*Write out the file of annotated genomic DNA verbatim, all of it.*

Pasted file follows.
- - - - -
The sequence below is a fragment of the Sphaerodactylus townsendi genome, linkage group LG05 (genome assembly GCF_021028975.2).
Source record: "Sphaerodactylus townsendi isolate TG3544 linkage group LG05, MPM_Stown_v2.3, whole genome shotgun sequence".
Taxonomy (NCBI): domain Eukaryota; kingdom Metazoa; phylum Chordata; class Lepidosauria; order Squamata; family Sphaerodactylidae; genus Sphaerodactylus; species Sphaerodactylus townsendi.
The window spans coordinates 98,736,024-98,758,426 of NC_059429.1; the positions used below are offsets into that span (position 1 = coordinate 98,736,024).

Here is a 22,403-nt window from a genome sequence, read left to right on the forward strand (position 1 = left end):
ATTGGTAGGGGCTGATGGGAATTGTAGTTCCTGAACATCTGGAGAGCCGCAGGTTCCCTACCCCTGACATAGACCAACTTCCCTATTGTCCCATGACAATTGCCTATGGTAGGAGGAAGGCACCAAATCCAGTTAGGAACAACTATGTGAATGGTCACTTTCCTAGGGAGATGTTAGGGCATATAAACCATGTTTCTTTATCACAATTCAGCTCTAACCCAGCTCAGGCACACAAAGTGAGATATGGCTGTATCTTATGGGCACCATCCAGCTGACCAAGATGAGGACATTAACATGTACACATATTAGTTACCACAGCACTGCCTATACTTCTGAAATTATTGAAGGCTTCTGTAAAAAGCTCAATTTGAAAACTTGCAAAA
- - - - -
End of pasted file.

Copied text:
The sequence below is a fragment of the Sphaerodactylus townsendi genome, linkage group LG05 (genome assembly GCF_021028975.2).
Source record: "Sphaerodactylus townsendi isolate TG3544 linkage group LG05, MPM_Stown_v2.3, whole genome shotgun sequence".
Taxonomy (NCBI): domain Eukaryota; kingdom Metazoa; phylum Chordata; class Lepidosauria; order Squamata; family Sphaerodactylidae; genus Sphaerodactylus; species Sphaerodactylus townsendi.
The window spans coordinates 98,736,024-98,758,426 of NC_059429.1; the positions used below are offsets into that span (position 1 = coordinate 98,736,024).

Here is a 22,403-nt window from a genome sequence, read left to right on the forward strand (position 1 = left end):
ATTGGTAGGGGCTGATGGGAATTGTAGTTCCTGAACATCTGGAGAGCCGCAGGTTCCCTACCCCTGACATAGACCAACTTCCCTATTGTCCCATGACAATTGCCTATGGTAGGAGGAAGGCACCAAATCCAGTTAGGAACAACTATGTGAATGGTCACTTTCCTAGGGAGATGTTAGGGCATATAAACCATGTTTCTTTATCACAATTCAGCTCTAACCCAGCTCAGGCACACAAAGTGAGATATGGCTGTATCTTATGGGCACCATCCAGCTGACCAAGATGAGGACATTAACATGTACACATATTAGTTACCACAGCACTGCCTATACTTCTGAAATTATTGAAGGCTTCTGTAAAAAGCTCAATTTGAAAACTTGCAAAA